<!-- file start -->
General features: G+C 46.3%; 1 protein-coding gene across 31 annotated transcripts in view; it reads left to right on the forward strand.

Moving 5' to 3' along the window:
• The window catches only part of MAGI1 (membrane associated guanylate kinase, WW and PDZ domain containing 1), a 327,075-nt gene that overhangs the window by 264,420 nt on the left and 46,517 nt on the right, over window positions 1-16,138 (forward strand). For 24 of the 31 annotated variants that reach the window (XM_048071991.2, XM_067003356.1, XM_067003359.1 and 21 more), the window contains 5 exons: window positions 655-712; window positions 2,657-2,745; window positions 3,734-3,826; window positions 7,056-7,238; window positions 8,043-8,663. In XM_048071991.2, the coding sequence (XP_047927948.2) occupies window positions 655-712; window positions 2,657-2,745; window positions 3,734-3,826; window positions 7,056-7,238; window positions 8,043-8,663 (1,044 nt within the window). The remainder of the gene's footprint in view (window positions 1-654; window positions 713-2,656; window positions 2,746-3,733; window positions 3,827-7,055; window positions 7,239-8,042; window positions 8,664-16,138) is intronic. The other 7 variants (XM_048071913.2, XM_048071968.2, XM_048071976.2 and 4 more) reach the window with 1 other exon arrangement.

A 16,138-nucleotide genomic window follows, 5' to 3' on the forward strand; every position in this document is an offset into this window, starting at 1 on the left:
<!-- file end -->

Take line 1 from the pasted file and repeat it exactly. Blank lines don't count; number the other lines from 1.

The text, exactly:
General features: G+C 46.3%; 1 protein-coding gene across 31 annotated transcripts in view; it reads left to right on the forward strand.